We need to radically improve our CSR interventions in terms of quality, outreach, and access. Apart from education receiving many funds through impact investing, we have several other concerns that plague our country, including inadequate access to water and quality healthcare, carbon emissions reduction, poverty, sustained skilling, and gender inequality. Only through such innovative approaches will we be able to maintain our development trajectory and deliver inclusive growth. The transparency and result orientation that the impact investing delivers makes it an exceptional medium that can help ensure funds for nation building are spent as effectively as possible. It has immense potential to unlock the additional funding needed to enable India to accomplish the SDGs by 2030. And as far as investors are concerned, India does have a significant amount of retail investors and HNIs. Together with foundations pooling in their resources together with public and private entities, social impact investing can effectively bridge the enormous pide that exists between the prosperous and the underserved in the country.

ET: Finance minister Nirmala Sitharaman had proposed the idea of setting up a social stock exchange. What are your thoughts on it?
AS:
It is an excellent leap forward. A social stock exchange will not only boost impact investing but will also help create an unvarying framework for measuring and reporting impact, ensuring transparency in activities and utilization of funds. It will help India move forward on the social and environmental agenda by aligning norms with global standards, enabling policy advocacy and levers, and creating ecosystems for change. Overall, while it would help promote a different category of investments, it will also help innovative and tech-based social enterprises raise capital for impact-driven work while reducing duplicate efforts and streamlining capital to more beneficial and scalable programs.

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Finance minister Nirmala Sitharaman had proposed the idea of setting up a social stock exchange.

ET: The idea of a carbon border tax is gaining ground in the European Union and the United States. The Biden administration is keen to see this through. What do you think will be the likely impact of this move, if such a tax is enacted?
AS:
This will undoubtedly help the European Union become the first carbon-neutral continent by 2050, but at the same time, it would put suppliers of imported goods at a disadvantage promoting more eco-friendly products from local suppliers. Several developing countries, including India, have been majorly using fossil fuels, as renewable energy is yet not a feasible option from both cost and access perspectives, while the countries do not favor its use. If enacted, the carbon border tax will impact trade between EU countries and developing nations in a big way. But I look at it as a leap towards positive change, pushing suppliers to drive the net-zero agenda.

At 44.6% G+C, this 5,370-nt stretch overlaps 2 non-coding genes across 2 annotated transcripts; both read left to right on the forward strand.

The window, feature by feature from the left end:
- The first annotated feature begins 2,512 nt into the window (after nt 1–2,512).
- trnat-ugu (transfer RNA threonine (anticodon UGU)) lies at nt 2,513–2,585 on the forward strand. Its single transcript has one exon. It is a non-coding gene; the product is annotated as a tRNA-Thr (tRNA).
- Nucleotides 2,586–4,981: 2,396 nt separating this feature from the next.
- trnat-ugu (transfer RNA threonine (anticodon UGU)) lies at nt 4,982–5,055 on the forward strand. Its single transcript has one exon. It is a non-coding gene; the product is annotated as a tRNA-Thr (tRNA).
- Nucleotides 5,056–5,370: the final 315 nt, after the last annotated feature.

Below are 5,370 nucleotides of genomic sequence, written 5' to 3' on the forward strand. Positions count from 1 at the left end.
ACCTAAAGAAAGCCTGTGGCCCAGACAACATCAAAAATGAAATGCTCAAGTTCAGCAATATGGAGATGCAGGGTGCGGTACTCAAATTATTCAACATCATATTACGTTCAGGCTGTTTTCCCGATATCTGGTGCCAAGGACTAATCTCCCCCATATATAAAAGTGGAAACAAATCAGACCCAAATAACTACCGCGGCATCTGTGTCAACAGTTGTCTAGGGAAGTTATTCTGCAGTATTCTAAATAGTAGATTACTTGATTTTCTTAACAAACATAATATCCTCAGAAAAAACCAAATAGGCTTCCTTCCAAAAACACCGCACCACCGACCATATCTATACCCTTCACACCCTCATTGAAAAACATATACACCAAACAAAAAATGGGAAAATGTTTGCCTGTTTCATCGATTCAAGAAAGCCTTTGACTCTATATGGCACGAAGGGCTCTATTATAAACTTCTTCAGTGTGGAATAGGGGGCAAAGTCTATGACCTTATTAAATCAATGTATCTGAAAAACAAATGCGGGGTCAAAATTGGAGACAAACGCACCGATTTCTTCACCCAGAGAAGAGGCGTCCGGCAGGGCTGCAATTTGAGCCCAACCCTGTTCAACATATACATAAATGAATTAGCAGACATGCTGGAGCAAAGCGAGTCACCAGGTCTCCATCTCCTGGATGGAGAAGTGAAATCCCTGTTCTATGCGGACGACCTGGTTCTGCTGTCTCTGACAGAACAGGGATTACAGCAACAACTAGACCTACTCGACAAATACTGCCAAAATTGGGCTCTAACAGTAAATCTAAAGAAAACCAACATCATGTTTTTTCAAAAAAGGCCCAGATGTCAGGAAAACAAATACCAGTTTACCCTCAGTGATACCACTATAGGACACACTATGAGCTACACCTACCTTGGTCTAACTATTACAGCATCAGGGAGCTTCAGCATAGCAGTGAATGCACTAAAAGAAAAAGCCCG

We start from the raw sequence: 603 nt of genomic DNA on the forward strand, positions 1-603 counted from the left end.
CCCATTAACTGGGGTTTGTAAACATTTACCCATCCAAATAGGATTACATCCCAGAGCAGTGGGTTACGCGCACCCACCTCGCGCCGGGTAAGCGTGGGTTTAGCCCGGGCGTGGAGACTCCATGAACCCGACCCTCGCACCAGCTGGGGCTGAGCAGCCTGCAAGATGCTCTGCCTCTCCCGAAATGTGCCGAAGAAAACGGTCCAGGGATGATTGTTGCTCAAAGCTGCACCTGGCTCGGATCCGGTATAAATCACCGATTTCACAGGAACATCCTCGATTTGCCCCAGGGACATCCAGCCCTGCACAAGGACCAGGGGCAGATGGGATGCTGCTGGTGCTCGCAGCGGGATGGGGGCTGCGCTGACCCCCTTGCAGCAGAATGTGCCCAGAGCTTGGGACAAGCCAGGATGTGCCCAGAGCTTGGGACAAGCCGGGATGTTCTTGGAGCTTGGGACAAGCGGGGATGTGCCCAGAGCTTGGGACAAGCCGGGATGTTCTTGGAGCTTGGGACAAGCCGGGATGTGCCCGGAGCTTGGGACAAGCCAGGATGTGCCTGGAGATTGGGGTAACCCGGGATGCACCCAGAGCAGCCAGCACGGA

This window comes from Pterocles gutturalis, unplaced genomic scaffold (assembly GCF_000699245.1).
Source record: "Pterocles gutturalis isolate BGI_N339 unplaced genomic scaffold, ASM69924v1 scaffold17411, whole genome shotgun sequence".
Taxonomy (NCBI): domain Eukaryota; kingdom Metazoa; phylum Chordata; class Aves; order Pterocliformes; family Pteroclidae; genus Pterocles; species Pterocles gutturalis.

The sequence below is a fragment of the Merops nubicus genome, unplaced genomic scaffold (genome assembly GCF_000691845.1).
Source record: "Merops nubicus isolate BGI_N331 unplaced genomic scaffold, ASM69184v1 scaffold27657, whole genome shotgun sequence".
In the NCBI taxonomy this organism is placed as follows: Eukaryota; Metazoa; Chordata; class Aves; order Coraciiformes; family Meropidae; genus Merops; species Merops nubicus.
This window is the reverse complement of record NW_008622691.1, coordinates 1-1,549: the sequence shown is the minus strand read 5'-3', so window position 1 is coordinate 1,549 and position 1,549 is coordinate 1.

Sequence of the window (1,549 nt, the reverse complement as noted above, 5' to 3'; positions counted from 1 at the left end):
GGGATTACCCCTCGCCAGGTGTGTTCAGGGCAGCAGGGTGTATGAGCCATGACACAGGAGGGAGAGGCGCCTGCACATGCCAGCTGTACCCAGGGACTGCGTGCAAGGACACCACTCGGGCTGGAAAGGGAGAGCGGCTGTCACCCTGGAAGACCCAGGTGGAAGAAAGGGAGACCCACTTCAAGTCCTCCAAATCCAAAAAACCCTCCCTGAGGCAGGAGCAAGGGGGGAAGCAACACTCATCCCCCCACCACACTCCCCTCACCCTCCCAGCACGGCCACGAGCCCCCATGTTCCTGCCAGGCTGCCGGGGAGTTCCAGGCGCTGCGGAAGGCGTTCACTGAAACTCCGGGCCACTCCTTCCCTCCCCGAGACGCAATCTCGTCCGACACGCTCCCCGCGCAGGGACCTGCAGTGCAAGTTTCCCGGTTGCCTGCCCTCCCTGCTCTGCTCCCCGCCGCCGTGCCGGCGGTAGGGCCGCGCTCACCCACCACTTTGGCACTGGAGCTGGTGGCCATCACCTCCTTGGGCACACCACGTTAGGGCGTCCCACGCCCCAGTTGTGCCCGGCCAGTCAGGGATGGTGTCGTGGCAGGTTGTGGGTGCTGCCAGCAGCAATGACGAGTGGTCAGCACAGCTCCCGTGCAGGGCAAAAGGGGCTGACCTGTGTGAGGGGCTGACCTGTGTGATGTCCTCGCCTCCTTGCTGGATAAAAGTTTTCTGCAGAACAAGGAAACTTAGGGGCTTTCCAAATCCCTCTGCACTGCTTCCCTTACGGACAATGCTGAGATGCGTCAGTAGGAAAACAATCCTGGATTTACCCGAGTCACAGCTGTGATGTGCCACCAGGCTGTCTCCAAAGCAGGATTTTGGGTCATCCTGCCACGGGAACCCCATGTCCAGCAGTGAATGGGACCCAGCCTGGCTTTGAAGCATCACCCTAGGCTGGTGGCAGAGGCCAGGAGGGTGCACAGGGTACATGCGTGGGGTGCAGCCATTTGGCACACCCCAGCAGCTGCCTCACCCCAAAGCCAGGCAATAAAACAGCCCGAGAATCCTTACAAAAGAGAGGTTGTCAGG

ET: India recently made changes to its CSR law with an aim of strengthening it. What are your views on the changes?
AS:
The recent amendments will definitely enhance transparency with a greater focus on sustainable impact and also allow greater flexibility to India Inc. to innovate for the social good. They have brought in more clarity on several aspects, like administrative spending, the role of the Board, the way such programs need to be undertaken in their entirety. There was much ambiguity earlier, which left much room for interpretation.

Innovative financing options like impact funding earlier were an issue through CSR. However, authorizing corporates to carry forward funds through an unspent account earmarked toward a particular program will encourage such alternative funding models. At this juncture, this is essential however, this is still an ambiguous space.

I feel India Inc. must pace up with the global movement on ESG not just voluntarily but the right policy measures drawing alignment between CSR and ESG is also required opening doors of immense opportunities towards sustainable finance creating scalable solutions to solve some of the country’s most pressing problems.

ET: How do you see the ESG landscape in the future?
AS:
ESG is basically an antidote to myopic management. It assures sustainable returns on investment. Being highly quantifiable, financial institutions and investors worldwide trust it. Today, several interesting financial instruments ebbed ESG, including stocks chosen by investors’ basis the sustainability performance of companies. There are many instruments too, like fixed income bonds or social bonds, particularly popular as green bonds, sustainability-linked bonds, etc. Another exciting trend is the ESG integration in mutual funds. S&P even provides various tools to support ESG investment decisions.

Increasingly, many businesses are integrating their corporate framework with ESG to mitigate sectoral risks and drive a positive development narrative. I also see innovations in the ESG space as the key to unlocking solutions to global development issues. In India’s context, we need a sustainable financing boost based on ESG to amplify not just the economy, but overall national growth and development.